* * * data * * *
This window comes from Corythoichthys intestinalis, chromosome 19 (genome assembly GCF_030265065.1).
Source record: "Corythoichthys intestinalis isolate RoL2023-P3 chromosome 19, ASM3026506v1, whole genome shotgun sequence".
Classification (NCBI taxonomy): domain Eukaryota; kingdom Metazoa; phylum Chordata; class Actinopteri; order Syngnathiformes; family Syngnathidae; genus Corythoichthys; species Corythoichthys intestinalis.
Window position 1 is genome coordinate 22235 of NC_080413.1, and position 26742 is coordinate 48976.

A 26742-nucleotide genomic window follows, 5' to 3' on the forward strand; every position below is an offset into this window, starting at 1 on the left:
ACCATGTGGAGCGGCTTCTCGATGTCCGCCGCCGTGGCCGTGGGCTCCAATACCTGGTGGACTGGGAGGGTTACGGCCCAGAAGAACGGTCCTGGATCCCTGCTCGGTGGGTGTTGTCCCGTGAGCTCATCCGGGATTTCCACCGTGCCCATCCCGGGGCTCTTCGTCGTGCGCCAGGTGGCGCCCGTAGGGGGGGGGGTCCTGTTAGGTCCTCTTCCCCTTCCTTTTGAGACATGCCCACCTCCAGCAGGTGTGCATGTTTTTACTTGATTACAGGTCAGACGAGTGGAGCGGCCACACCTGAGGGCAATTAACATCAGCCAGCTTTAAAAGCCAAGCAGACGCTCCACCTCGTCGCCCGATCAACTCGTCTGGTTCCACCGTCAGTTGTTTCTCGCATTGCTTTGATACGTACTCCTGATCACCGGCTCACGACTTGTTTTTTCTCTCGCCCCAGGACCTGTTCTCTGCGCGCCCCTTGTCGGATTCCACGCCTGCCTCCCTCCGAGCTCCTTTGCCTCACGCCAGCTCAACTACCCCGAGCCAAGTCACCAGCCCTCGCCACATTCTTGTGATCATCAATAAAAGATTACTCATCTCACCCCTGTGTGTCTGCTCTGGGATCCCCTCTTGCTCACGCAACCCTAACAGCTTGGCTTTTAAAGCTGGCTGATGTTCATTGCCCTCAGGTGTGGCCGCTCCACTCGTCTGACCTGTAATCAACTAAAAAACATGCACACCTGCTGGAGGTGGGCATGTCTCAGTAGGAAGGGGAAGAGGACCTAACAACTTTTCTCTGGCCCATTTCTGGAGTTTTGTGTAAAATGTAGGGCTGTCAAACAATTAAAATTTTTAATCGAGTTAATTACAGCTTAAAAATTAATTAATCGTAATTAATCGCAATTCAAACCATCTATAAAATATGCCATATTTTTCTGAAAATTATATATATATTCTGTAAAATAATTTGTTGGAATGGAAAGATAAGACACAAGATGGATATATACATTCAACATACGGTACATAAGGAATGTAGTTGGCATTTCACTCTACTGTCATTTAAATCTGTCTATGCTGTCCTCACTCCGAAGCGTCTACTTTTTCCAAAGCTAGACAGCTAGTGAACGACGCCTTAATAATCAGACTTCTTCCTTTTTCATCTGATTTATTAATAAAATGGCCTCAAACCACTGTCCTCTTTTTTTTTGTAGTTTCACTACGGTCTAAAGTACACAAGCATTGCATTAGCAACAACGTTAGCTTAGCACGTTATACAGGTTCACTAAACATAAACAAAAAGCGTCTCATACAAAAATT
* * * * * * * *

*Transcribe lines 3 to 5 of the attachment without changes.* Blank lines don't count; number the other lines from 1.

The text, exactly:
Classification (NCBI taxonomy): domain Eukaryota; kingdom Metazoa; phylum Chordata; class Actinopteri; order Syngnathiformes; family Syngnathidae; genus Corythoichthys; species Corythoichthys intestinalis.
Window position 1 is genome coordinate 22235 of NC_080413.1, and position 26742 is coordinate 48976.

A 26742-nucleotide genomic window follows, 5' to 3' on the forward strand; every position below is an offset into this window, starting at 1 on the left: